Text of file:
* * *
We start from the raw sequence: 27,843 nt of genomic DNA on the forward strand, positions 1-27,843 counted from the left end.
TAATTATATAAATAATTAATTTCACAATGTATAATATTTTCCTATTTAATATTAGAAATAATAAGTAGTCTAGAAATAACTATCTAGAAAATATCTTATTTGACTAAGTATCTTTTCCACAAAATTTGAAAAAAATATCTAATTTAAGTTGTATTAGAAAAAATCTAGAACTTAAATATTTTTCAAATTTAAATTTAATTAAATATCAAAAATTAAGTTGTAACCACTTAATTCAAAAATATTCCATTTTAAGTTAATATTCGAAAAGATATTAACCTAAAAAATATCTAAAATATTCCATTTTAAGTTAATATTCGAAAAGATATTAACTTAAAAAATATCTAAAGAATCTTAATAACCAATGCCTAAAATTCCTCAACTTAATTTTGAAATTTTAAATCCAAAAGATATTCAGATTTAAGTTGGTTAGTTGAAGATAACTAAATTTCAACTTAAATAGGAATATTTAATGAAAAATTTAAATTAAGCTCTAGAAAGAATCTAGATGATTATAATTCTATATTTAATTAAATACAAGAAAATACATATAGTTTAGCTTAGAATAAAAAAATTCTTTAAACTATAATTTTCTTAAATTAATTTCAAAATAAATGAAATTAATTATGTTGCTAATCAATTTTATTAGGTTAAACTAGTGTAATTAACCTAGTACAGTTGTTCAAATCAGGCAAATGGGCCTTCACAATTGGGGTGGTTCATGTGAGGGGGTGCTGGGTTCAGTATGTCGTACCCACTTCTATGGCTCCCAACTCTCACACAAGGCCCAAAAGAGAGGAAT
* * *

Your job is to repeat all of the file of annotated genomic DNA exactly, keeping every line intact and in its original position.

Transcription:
We start from the raw sequence: 27,843 nt of genomic DNA on the forward strand, positions 1-27,843 counted from the left end.
TAATTATATAAATAATTAATTTCACAATGTATAATATTTTCCTATTTAATATTAGAAATAATAAGTAGTCTAGAAATAACTATCTAGAAAATATCTTATTTGACTAAGTATCTTTTCCACAAAATTTGAAAAAAATATCTAATTTAAGTTGTATTAGAAAAAATCTAGAACTTAAATATTTTTCAAATTTAAATTTAATTAAATATCAAAAATTAAGTTGTAACCACTTAATTCAAAAATATTCCATTTTAAGTTAATATTCGAAAAGATATTAACCTAAAAAATATCTAAAATATTCCATTTTAAGTTAATATTCGAAAAGATATTAACTTAAAAAATATCTAAAGAATCTTAATAACCAATGCCTAAAATTCCTCAACTTAATTTTGAAATTTTAAATCCAAAAGATATTCAGATTTAAGTTGGTTAGTTGAAGATAACTAAATTTCAACTTAAATAGGAATATTTAATGAAAAATTTAAATTAAGCTCTAGAAAGAATCTAGATGATTATAATTCTATATTTAATTAAATACAAGAAAATACATATAGTTTAGCTTAGAATAAAAAAATTCTTTAAACTATAATTTTCTTAAATTAATTTCAAAATAAATGAAATTAATTATGTTGCTAATCAATTTTATTAGGTTAAACTAGTGTAATTAACCTAGTACAGTTGTTCAAATCAGGCAAATGGGCCTTCACAATTGGGGTGGTTCATGTGAGGGGGTGCTGGGTTCAGTATGTCGTACCCACTTCTATGGCTCCCAACTCTCACACAAGGCCCAAAAGAGAGGAAT